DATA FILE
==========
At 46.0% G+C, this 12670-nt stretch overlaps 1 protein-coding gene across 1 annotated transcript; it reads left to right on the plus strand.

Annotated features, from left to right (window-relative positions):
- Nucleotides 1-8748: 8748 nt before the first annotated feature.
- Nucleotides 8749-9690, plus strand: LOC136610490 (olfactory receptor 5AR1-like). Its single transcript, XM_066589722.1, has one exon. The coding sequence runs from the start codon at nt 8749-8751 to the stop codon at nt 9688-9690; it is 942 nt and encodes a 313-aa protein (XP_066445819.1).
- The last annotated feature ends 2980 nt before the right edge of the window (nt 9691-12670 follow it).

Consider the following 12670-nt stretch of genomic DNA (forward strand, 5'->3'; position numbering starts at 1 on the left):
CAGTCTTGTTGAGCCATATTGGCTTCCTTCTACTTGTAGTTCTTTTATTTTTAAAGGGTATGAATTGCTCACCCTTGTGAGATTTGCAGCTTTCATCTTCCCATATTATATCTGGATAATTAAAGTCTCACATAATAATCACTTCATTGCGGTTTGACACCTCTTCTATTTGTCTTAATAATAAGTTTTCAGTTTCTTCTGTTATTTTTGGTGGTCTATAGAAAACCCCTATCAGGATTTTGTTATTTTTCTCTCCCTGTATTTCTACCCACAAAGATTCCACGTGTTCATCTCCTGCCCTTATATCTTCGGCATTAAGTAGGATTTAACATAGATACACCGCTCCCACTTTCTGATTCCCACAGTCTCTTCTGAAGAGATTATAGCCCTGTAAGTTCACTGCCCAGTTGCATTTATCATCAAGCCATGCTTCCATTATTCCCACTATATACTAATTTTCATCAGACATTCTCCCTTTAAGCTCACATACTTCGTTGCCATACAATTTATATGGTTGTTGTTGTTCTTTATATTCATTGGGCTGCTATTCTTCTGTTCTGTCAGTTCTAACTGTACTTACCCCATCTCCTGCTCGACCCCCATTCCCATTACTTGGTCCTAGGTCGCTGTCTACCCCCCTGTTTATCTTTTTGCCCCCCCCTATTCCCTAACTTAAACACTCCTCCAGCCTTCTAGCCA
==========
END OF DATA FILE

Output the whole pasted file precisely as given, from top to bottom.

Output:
At 46.0% G+C, this 12670-nt stretch overlaps 1 protein-coding gene across 1 annotated transcript; it reads left to right on the plus strand.

Annotated features, from left to right (window-relative positions):
- Nucleotides 1-8748: 8748 nt before the first annotated feature.
- Nucleotides 8749-9690, plus strand: LOC136610490 (olfactory receptor 5AR1-like). Its single transcript, XM_066589722.1, has one exon. The coding sequence runs from the start codon at nt 8749-8751 to the stop codon at nt 9688-9690; it is 942 nt and encodes a 313-aa protein (XP_066445819.1).
- The last annotated feature ends 2980 nt before the right edge of the window (nt 9691-12670 follow it).

Consider the following 12670-nt stretch of genomic DNA (forward strand, 5'->3'; position numbering starts at 1 on the left):
CAGTCTTGTTGAGCCATATTGGCTTCCTTCTACTTGTAGTTCTTTTATTTTTAAAGGGTATGAATTGCTCACCCTTGTGAGATTTGCAGCTTTCATCTTCCCATATTATATCTGGATAATTAAAGTCTCACATAATAATCACTTCATTGCGGTTTGACACCTCTTCTATTTGTCTTAATAATAAGTTTTCAGTTTCTTCTGTTATTTTTGGTGGTCTATAGAAAACCCCTATCAGGATTTTGTTATTTTTCTCTCCCTGTATTTCTACCCACAAAGATTCCACGTGTTCATCTCCTGCCCTTATATCTTCGGCATTAAGTAGGATTTAACATAGATACACCGCTCCCACTTTCTGATTCCCACAGTCTCTTCTGAAGAGATTATAGCCCTGTAAGTTCACTGCCCAGTTGCATTTATCATCAAGCCATGCTTCCATTATTCCCACTATATACTAATTTTCATCAGACATTCTCCCTTTAAGCTCACATACTTCGTTGCCATACAATTTATATGGTTGTTGTTGTTCTTTATATTCATTGGGCTGCTATTCTTCTGTTCTGTCAGTTCTAACTGTACTTACCCCATCTCCTGCTCGACCCCCATTCCCATTACTTGGTCCTAGGTCGCTGTCTACCCCCCTGTTTATCTTTTTGCCCCCCCCTATTCCCTAACTTAAACACTCCTCCAGCCTTCTAGCCA